Abstract: This project, supported by an LSE Seed grant, examines the role that communication plays in promoting and hindering community among London’s diverse populations. While symbolic and structural resources such as education, local institutions and property have been systematically studied as community-building resources, communication infrastructures are little studied and their potential as a community asset largely unrecognised. Yet with over half of the world population now inhabiting cities (UN 2010), how people communicate across or withdraw from difference in urban societies matters greatly. For London, the most culturally diverse city in the world and one of the most connected (Massey 2005), these questions are pressing. How does London’s rich communication infrastructure enable Londoners to communicate with each other? Does this in turn contribute to social capital and building community? Or does it segregate people across cultural and generational lines? By focusing on a highly culturally diverse part of London – Harringay, North London – this study examines the role of communication infrastructure in bridging, bonding and separating the different groups occupying the same locale. It focuses on communication assets – the resources that enhance urban dwellers’ social capital, sense of belonging and mutual understanding. Its main research question is: In what ways does communication infrastructure mobilise Haringey’s diverse population in building social capital and community? Conceptually, we juxtapose the original theory of communication infrastructure developed by Ball-Rokeach and her research team under the Metamorphosis project with Bourdieu’s social capital. The communication infrastructure theory takes an ecological approach to understanding the role of communication of all kinds in promoting or undermining belonging, civic engagement and collective efficacy (Ball-Rokeach, Kim and Matei, 2001; Kim and Ball-Rokeach, 2006). We explore this theory alongside and vis-à-vis Bourdieu’s (1985, 1992) conception of social capital as the sum of resources that accrue to the possession of durable networks of sustained (institutionalised) relations and recognition. These approaches provide interesting parallels in how practices of communication and sociability support groups’ efforts to gain access to resources that will advance their symbolic and material power. Our particular focus is on how different local groups mobilise knowledge and information resources for work, education, health and leisure. The project adopts a multi-method approach, which includes creative and participatory tools for data collection, locale mapping and community sharing alongside established methods in social sciences.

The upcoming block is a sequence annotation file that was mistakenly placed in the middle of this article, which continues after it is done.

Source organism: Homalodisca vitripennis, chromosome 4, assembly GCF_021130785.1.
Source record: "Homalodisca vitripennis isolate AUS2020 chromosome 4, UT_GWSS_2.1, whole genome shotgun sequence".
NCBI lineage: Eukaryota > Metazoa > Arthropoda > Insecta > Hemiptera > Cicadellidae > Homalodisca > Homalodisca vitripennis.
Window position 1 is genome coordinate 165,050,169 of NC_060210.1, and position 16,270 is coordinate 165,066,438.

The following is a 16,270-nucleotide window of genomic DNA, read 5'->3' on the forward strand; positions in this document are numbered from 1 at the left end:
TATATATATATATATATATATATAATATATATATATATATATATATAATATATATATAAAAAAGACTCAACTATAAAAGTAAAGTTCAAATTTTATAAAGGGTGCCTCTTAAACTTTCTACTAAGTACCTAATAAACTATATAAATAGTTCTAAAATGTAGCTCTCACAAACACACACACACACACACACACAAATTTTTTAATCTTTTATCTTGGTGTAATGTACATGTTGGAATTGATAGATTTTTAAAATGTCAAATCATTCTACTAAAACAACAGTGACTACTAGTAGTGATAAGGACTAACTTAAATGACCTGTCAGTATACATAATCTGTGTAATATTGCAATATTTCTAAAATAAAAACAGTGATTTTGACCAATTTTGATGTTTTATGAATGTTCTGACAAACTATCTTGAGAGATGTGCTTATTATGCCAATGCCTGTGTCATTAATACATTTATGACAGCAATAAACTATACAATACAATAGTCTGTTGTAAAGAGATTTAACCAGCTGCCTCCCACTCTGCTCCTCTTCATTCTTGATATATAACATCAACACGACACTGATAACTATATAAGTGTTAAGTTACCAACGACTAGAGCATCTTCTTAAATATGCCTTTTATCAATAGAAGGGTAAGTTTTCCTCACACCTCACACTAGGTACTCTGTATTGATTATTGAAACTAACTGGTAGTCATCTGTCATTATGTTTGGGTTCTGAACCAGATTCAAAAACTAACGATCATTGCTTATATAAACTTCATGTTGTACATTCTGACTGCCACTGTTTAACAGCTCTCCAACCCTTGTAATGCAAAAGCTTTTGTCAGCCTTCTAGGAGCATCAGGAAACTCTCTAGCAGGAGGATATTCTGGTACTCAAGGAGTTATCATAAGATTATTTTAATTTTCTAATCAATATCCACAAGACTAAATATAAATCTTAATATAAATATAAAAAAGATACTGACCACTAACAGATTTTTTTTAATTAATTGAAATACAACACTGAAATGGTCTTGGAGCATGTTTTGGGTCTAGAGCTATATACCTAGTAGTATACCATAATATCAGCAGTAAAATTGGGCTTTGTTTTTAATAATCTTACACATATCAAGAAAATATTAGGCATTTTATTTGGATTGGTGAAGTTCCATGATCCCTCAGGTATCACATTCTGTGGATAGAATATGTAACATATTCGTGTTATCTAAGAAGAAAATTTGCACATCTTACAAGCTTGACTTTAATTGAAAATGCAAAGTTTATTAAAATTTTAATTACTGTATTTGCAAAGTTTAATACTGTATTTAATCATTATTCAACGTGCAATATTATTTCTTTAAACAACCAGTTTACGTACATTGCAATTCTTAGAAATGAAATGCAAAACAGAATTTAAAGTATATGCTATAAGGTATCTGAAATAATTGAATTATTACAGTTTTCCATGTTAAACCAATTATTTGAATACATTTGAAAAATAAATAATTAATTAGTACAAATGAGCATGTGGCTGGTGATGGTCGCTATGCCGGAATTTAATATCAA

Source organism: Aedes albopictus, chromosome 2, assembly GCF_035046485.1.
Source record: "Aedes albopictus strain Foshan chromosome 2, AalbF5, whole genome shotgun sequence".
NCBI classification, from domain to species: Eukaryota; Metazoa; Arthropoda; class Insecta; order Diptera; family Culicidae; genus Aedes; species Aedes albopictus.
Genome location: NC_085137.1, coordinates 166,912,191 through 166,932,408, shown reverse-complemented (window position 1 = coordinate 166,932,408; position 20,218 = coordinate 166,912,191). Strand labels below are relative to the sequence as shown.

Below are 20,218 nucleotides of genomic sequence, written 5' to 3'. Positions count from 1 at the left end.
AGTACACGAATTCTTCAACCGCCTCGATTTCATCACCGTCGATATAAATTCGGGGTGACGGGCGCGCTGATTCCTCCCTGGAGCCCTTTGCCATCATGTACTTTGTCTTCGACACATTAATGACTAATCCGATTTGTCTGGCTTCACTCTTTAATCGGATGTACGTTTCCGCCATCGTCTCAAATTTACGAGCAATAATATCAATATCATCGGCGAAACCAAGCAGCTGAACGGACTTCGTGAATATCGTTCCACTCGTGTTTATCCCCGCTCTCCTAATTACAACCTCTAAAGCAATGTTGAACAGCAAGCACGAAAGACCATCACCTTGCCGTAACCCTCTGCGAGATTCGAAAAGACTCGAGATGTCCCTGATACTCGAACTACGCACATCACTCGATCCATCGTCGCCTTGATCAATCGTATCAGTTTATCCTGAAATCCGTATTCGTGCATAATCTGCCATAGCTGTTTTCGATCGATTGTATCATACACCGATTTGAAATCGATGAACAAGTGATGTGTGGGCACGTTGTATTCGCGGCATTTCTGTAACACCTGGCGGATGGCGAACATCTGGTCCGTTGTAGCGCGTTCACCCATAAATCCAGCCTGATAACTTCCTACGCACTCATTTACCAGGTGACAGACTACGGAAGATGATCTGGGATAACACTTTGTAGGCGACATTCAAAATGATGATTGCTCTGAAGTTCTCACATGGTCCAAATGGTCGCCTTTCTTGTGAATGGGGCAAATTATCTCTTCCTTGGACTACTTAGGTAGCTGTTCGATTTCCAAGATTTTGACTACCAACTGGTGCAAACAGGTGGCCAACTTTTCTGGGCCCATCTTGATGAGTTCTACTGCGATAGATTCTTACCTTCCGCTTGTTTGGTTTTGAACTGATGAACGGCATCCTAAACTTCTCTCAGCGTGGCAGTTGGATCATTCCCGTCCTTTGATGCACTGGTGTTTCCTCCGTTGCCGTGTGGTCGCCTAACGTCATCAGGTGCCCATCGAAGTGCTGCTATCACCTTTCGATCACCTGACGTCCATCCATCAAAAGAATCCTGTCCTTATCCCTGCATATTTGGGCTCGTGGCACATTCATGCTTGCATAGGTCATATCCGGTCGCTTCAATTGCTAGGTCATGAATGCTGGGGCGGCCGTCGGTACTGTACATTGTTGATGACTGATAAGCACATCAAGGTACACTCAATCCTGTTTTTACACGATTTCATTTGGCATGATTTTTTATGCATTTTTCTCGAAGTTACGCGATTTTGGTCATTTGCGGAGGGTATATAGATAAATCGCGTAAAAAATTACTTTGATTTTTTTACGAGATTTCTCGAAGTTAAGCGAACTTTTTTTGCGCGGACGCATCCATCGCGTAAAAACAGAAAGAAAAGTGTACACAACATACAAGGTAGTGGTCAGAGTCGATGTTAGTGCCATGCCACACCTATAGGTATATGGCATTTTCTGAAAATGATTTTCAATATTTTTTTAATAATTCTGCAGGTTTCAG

JEL: L91 L96